Between September 29 and October 14, 2015, AARP engaged Alan Newman Research to conduct a research study among the general population ages 18 and older in the United States and in seven select states: Alabama, Arkansas, Maine, Michigan, South Carolina, Tennessee, and Washington. The national and each state survey are identical and explored holiday fraud and scams in the upcoming holiday season. Topics included methods of paying for, purchasing, and mailing gifts and gift cards; online access and activity; charitable solicitations and donations; and knowledge related to holiday fraud and scams. This survey was completed by 800 U.S. adults ages 18 and older.
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Data from this survey shows that most (70%) U.S. holiday shoppers failed a short quiz on how to stay safe from holiday scams, by answering four or fewer of seven questions correctly. In addition, many report engaging in behaviors that put them at risk of falling for various holiday scams such as donating to suspect charities without confirming important details, purchasing gift cards from potentially risky locations, using debit cards that offer less consumer protections, using unsecured public Wi-Fi, or shipping and receiving packages without signatures. And two-thirds (66%) of consumers indicate they have had at least one stressful life event occur in the past six months, which makes it more difficult to spot and resist holiday scams.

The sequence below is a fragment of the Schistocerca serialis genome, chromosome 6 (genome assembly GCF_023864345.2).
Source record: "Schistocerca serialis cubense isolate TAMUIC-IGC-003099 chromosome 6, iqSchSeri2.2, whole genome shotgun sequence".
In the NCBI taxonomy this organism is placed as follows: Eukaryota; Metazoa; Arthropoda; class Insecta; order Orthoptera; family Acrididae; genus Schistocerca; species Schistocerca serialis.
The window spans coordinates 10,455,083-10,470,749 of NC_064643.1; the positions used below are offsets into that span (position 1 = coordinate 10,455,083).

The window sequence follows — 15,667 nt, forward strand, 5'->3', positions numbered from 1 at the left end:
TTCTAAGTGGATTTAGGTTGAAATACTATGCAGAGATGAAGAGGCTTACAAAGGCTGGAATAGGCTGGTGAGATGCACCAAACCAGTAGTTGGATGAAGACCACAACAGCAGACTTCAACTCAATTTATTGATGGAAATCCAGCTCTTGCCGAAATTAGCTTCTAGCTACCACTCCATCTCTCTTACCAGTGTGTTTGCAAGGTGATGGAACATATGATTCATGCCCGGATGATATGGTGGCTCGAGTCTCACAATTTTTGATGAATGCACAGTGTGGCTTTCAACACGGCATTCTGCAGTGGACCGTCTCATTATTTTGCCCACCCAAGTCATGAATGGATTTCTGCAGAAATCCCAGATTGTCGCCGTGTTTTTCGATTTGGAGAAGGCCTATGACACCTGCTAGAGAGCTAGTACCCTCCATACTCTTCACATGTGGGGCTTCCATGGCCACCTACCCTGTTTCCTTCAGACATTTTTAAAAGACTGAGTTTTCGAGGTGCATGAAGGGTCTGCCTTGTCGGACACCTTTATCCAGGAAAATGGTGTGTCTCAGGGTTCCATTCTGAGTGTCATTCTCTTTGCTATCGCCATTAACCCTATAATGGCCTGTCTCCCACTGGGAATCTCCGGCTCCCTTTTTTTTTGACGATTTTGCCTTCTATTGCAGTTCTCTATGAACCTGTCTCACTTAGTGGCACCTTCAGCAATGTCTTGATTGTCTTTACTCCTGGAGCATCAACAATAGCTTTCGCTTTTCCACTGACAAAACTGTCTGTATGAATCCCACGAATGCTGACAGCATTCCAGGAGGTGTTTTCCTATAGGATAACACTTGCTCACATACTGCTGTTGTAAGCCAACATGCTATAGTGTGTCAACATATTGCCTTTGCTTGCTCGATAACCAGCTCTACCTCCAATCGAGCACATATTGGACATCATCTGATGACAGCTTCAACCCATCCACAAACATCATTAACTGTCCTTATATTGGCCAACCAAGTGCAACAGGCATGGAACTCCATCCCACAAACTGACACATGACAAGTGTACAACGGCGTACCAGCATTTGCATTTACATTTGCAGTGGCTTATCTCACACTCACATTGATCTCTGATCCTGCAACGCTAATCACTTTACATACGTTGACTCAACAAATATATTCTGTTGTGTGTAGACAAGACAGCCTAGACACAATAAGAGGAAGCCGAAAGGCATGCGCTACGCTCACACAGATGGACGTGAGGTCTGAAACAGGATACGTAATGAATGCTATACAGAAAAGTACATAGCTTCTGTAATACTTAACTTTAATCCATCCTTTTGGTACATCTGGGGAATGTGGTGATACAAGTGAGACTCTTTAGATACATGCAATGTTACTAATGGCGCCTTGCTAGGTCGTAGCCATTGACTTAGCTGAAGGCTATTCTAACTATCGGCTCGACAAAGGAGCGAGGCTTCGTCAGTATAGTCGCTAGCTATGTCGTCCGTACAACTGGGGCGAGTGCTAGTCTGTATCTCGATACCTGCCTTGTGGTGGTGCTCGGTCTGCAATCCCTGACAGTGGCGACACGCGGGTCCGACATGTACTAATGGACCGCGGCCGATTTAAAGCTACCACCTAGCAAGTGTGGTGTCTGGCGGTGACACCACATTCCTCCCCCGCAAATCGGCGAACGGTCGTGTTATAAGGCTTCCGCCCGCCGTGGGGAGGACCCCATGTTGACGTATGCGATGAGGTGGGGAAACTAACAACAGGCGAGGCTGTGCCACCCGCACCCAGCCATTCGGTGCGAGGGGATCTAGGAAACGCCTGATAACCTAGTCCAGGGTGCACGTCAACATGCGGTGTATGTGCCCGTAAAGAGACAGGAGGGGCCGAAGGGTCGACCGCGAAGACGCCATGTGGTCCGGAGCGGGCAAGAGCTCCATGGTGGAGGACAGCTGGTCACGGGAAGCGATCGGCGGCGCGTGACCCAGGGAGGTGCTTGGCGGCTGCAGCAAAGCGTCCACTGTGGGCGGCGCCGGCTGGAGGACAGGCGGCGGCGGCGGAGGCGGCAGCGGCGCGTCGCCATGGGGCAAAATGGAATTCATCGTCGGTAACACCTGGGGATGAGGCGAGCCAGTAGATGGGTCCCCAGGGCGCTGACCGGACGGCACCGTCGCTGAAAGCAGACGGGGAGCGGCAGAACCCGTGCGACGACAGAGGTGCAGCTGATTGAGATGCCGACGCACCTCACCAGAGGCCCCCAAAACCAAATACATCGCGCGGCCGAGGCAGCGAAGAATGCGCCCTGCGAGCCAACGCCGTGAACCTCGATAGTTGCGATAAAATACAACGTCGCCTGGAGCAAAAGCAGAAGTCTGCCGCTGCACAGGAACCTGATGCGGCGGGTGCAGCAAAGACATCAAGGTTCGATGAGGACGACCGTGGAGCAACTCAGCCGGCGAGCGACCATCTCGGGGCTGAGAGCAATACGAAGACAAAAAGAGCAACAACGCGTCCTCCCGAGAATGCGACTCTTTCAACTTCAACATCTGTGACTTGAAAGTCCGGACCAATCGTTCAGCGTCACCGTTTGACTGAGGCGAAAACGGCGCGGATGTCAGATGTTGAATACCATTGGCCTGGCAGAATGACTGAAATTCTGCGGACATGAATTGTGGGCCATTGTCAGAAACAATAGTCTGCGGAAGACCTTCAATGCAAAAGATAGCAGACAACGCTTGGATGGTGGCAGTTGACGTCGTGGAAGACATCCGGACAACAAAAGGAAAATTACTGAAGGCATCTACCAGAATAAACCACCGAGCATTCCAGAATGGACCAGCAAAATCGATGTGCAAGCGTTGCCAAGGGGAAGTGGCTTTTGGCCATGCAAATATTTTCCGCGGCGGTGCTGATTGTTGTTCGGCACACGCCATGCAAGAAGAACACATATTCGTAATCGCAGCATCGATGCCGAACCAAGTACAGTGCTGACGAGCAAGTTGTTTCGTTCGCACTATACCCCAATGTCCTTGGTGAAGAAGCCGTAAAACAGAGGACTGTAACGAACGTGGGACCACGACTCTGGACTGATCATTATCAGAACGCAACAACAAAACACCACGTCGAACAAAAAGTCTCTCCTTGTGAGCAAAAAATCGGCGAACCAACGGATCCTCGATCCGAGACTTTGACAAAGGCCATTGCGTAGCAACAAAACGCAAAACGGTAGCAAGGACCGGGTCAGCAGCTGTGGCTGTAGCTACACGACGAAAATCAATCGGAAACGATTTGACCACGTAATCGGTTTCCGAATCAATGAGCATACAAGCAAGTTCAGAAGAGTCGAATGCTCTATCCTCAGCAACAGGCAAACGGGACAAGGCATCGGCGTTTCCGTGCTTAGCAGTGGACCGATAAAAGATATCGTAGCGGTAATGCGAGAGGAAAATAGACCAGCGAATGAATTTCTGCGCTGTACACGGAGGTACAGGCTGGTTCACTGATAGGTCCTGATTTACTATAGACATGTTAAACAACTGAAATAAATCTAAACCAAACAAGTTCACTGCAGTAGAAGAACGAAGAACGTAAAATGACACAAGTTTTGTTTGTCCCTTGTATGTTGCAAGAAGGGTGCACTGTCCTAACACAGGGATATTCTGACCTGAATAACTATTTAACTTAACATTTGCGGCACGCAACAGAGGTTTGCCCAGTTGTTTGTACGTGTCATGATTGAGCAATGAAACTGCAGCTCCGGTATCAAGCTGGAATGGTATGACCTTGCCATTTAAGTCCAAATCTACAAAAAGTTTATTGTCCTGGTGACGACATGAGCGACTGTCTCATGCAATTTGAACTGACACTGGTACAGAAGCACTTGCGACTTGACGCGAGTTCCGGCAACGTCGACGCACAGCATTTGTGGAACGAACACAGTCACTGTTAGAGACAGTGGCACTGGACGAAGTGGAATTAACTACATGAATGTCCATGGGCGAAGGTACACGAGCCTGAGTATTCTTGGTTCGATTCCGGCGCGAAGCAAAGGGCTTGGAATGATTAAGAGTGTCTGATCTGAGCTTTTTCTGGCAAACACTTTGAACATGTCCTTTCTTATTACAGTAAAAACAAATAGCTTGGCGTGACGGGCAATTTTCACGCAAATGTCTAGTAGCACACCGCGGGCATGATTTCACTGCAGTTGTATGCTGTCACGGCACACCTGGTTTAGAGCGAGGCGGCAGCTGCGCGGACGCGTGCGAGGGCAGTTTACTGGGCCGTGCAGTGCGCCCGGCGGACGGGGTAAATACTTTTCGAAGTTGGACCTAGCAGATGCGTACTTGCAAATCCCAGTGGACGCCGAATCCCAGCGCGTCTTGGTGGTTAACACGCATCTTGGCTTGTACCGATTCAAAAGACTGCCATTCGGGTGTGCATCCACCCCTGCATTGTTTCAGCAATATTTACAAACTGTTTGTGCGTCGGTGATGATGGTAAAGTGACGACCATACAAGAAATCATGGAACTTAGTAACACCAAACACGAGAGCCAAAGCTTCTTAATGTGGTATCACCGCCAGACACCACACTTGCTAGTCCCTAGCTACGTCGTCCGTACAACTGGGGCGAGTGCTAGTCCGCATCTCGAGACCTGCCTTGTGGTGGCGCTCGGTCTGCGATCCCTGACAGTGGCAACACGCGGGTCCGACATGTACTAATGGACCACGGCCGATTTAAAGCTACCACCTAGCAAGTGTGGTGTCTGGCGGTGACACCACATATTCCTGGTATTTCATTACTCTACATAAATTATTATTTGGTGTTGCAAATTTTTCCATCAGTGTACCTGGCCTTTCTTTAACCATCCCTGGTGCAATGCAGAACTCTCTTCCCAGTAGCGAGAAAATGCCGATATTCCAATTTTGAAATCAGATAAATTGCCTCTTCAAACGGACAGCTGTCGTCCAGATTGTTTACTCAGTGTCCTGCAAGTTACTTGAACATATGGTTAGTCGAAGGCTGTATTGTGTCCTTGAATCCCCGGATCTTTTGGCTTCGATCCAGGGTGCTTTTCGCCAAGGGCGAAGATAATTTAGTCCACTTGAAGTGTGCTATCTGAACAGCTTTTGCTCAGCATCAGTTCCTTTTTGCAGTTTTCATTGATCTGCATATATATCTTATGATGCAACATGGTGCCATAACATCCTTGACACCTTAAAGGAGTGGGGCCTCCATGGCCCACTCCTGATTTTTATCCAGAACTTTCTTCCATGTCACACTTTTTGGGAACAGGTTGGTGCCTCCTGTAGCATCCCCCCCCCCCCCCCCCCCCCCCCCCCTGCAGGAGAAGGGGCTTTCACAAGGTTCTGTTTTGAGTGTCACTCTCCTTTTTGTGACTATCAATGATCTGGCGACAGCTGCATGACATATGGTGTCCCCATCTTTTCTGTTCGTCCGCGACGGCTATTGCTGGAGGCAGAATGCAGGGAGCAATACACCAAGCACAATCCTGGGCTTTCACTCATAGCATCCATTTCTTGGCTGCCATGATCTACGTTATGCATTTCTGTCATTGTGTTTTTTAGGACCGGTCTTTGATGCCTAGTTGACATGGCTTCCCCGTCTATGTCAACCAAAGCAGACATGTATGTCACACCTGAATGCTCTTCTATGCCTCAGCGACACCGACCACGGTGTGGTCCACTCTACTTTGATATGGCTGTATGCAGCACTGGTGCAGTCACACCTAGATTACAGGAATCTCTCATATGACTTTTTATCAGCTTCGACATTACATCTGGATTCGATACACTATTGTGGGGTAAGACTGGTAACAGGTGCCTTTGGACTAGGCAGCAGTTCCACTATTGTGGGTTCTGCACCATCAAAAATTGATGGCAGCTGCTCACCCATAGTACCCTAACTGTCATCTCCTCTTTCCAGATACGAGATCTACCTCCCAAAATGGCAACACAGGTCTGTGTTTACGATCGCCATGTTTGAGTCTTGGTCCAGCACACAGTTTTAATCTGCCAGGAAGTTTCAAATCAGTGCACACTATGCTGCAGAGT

Key findings include the following:
- More than two-thirds (70%) of American holiday shoppers who donated to a charity or fundraiser in the past 12 months did so without asking what percentage of their donation went to the fundraiser versus to the charity itself.
- Over half (52%) indicate they do not know that professional fundraisers are allowed to keep most of the money they raise for charity as long as they don’t lie about how much they keep.
- Almost half of all U.S. holiday shoppers (45%) do not realize that cards purchased from a gift card rack at a grocery store are NOT as safe from hackers or thieves as gift cards purchased from an online retailer.
- Over half (55%) of holiday shoppers incorrectly answer or say they don’t know that package delivery companies are NOT responsible for losses resulting from packages left at your door that get stolen.
For more information contact Jennifer Sauer at JSauer@aarp.org.